United changes harness policy
15 April 2008
The world's biggest owner of aerial platforms, United Rentals, has modified its position on the wearing of full body harnesses when using scissor platforms, senior risk control manager Kevin Hernon (pictured right) tells ALH.
Now the company's policy for its own personnel is to use a 2– to 4–foot lanyard without shock–absorbing capability (“fall restraint”) by operators of small scissors. It still requires, however, a 6–foot tether and a shock–absorbing harness (“fall arrest”) when using rough–terrain scissors and boom lifts.
It recommends the same safety practices to its customers and makes appropriate PPE gear available. When asked about the role of rental companies in promoting the use of harnesses, Hernon says that the company emphatically makes its recommendations and that, according to US law, “…the employer must ensure compliance. It's not our position to say what customers must do.”
The use of harnesses in scissor lifts is coming under increasing scrutiny. The International Powered Access Federation (IPAF), for example, recommends not using harnesses in scissor lifts, except under exceptional circumstances.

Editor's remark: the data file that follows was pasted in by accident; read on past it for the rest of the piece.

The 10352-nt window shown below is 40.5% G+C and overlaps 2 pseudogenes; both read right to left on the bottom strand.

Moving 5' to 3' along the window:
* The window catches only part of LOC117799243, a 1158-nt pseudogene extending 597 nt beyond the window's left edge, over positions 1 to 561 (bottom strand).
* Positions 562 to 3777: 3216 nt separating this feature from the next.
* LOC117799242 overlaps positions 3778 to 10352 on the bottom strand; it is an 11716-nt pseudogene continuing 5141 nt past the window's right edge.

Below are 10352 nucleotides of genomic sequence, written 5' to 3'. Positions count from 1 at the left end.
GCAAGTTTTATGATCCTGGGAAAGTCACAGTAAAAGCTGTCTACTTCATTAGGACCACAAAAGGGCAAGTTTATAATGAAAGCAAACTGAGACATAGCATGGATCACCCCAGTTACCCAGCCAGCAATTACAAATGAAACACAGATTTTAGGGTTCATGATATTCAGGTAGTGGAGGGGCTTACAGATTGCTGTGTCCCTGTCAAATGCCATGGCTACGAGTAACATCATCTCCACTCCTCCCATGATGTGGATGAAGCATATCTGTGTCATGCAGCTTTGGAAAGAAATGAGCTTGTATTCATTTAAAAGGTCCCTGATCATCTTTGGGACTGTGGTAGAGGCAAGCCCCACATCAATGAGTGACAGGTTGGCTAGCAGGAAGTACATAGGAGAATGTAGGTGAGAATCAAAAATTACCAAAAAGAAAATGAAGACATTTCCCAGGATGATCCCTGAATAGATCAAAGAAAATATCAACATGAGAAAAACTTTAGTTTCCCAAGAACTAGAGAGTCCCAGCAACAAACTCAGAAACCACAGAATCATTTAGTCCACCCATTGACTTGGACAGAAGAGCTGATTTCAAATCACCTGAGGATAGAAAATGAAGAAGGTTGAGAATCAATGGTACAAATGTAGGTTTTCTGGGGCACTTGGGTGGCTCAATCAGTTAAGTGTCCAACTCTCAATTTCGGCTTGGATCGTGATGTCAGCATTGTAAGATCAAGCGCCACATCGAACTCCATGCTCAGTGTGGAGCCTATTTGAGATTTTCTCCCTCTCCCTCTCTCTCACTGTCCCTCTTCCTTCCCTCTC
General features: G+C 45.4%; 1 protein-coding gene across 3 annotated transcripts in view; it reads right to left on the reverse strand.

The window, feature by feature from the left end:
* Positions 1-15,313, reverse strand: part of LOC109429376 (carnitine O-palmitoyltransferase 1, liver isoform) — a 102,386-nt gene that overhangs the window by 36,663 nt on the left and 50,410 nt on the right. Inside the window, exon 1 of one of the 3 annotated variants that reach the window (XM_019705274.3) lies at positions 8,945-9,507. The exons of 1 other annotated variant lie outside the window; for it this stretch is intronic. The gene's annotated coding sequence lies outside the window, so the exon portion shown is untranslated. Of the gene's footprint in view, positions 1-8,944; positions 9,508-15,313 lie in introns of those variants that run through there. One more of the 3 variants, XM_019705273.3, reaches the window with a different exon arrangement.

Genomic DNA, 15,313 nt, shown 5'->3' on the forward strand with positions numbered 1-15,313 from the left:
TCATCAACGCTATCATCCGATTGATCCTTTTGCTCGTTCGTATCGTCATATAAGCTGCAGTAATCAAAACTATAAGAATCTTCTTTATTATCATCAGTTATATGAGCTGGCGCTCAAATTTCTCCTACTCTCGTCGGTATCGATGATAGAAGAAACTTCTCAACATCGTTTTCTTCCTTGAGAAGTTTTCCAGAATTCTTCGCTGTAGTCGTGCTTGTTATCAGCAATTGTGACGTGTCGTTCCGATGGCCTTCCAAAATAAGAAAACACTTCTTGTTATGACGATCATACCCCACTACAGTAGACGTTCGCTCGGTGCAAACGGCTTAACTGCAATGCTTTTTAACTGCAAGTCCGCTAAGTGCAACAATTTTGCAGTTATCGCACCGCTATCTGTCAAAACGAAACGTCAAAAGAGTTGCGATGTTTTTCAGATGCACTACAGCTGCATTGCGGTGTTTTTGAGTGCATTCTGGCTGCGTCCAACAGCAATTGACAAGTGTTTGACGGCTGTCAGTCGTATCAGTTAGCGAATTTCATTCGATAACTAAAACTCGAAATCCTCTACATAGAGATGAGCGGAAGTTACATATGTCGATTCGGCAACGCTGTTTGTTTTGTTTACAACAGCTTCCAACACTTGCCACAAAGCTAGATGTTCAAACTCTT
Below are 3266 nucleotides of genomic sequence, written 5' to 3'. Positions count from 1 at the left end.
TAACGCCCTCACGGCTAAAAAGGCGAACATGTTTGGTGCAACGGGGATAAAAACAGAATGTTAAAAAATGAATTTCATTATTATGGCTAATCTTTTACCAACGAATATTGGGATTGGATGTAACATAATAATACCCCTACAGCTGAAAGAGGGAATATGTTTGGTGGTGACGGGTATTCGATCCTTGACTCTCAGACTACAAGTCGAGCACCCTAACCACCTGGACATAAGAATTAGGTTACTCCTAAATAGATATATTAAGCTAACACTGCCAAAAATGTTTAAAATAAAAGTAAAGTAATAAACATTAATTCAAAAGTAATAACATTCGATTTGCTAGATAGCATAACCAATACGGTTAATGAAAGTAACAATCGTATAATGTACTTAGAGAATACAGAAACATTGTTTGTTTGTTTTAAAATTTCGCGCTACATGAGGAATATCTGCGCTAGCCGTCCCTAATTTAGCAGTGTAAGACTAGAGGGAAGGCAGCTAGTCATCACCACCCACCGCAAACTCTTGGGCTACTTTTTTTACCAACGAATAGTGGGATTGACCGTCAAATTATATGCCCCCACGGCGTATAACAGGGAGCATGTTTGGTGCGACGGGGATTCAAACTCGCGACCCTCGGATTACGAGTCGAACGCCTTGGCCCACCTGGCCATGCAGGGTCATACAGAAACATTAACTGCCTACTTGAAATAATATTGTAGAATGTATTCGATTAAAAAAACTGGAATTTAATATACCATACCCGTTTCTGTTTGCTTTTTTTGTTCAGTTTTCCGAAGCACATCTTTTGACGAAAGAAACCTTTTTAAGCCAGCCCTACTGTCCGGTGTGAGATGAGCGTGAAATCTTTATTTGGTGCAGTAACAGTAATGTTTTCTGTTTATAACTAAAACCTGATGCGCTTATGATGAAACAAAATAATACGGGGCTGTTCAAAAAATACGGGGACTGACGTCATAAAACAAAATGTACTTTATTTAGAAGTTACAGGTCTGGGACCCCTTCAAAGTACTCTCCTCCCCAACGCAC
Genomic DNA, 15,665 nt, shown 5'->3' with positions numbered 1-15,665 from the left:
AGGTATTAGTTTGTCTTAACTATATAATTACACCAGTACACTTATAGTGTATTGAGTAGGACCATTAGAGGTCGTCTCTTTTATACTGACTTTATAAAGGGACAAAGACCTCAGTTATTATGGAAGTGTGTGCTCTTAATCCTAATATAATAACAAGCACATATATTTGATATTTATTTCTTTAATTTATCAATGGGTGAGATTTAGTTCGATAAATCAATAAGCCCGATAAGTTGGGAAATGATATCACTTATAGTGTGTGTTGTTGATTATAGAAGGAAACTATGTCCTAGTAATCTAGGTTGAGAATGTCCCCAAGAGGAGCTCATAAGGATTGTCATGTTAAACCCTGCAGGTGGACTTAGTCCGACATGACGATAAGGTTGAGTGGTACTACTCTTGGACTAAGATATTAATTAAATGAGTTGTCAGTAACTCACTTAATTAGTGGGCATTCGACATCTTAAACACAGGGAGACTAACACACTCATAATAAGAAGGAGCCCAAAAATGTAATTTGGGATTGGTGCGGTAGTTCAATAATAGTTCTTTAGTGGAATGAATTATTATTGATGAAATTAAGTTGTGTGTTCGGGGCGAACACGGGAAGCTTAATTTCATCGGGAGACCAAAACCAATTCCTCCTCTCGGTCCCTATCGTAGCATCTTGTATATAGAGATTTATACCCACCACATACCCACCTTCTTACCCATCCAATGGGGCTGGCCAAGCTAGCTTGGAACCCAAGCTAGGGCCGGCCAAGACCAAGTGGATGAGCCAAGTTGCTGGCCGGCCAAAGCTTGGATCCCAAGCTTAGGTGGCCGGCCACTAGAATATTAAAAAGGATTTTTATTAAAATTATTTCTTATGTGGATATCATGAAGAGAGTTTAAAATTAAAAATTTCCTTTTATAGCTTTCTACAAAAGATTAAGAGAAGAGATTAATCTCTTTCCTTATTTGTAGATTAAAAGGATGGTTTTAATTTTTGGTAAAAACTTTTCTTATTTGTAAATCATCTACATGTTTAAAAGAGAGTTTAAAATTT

Hernon, meanwhile, said training – although often perceived as a cost – could actually save companies money.
“More and more companies are finding out that dollars and safety go hand–in–hand,” Hernon says. “Lots of studies show that if employees are safe, they are more productive.
“The revenue from our training business is not what is important,” he continues. “What is important is the knowledge about safety that our customers walk away with. The quality of our training is part of a much larger customer service package.”